So far in my life there have only been three writers whose work has actually left me scared. M.R.James, H.P. Lovecraft and Adam Nevill. Considering the amount of horror I’ve read and enjoyed you’d think there would be more than just three writers who have scared me. Not to denigrate other horror writers but the fear response may be due to circumstance. Adam Nevill’s novel Last Days is brilliantly written and he knows how to create tension but at the moment I’m reading it in winter and I’m living alone in a four bedroom house. (Not because I’m rich, I’m not. My missus is working away and my lodger spends every night at his girlfriends. He still pays me rent as all his stuff in here, making my house the most expensive storage locker in the Northamptonshire area)
When a book or a film scares me enough to make me jump or gasp I mentally give credit to the writer of director because they’ve managed to scare me. Well done. The other thing is that I enjoy this fear, it gives me a thrill. It’s not unpleasant. You become afraid because of fictional events. This is the side of fear I like. Funfear I call it.
Me and fear, we’re like that (crosses fingers). Funfear is fine but most of the fear I feel comes from reality. This is genuine and unpleasant. One of my biggest fears is going to the cash machine and checking my bank balance. I even break out in a cold sweat just looking at the screen when passing a hole in the wall or hearing the bleep of the keyboard. I do have another fear, though. A new fear. My new fear is opening the post.
‘Dear Mr Melhuish, you have defaulted on your mortgage repayments…Dear Mr Melhuish, you owe us, Northampton Borough Council, three billion quid for an unpaid parking fine stretching back to 1988….
All manner of horror lies in wait in the post. I’ve got a skyscraper of unopened mail tottering in the hallway. Its not creaky stairs or wind outside that keeps me awake at night but the contents, or lack of, in my bank account and how I’m going to pay bills etc.
So here I am in a four bed roomed house on my own (which at the time of writing is on the market for £219,000 if any body’s interested in a detached house in the Northamptonshire area. Single garage, Tesco express at the bottom of the road, close to the M1).
So when I’m not avoiding the mundane fear of reality, I’m embracing the fear of nothing, of fictional events, by reading scary literature and watching scary films (note, I do not include Carry on Screaming in this list). Just lately I’ve taken to scaring myself without the help of other people’s fiction. I’m writing a horror novel at the moment set in a village that the military occupied for training then abandoned after the Second World War. A property developer buys this village and renovates the houses not knowing there is a strong supernatural presence in this village.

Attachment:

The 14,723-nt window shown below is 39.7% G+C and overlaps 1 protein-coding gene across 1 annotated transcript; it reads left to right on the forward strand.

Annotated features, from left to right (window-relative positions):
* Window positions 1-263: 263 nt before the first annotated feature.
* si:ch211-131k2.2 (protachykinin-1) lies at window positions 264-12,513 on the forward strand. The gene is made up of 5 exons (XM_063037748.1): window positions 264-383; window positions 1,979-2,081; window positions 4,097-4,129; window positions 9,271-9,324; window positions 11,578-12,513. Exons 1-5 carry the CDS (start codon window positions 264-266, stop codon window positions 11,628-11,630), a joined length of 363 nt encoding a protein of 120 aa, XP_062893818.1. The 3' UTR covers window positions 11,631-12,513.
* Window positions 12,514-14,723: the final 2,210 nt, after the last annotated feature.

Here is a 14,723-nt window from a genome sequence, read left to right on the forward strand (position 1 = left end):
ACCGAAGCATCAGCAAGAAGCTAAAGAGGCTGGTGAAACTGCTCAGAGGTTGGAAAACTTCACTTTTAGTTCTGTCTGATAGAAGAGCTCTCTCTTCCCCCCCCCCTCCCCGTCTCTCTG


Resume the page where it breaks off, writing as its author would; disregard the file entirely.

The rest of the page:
At one point in the story the protagonist enters a dust-covered room in one of the houses. He walks around the room, stopping to look inside a wardrobe in the left hand corner before walking to the window. After looking out of the window at the empty village below he turns to leave. In the dust is a second pair of footprints that weren’t there before, crossing the middle of the room towards him. They end right before him. (Note, he’s alone in a village that hasn’t been touched for sixty years)
I managed to scare myself with that one. And I still enjoyed it.
So, pretty soon I’ll be moving to a smaller, less creepy house but until then I’ve got Mark West’s The Mill to read and cause me to look out of the window and periodically to wonder what the hell that noise in the back garden was and a wicked little anthology called Fogbound From Five edited by Peter Mark May to make me ask myself if that sound in the attic above was footsteps or not.
Real fear will provided by HSBC, Nationwide, Northampton Borough Council and my own incompetence at dealing with reality. The rest of the time I’ll just relax.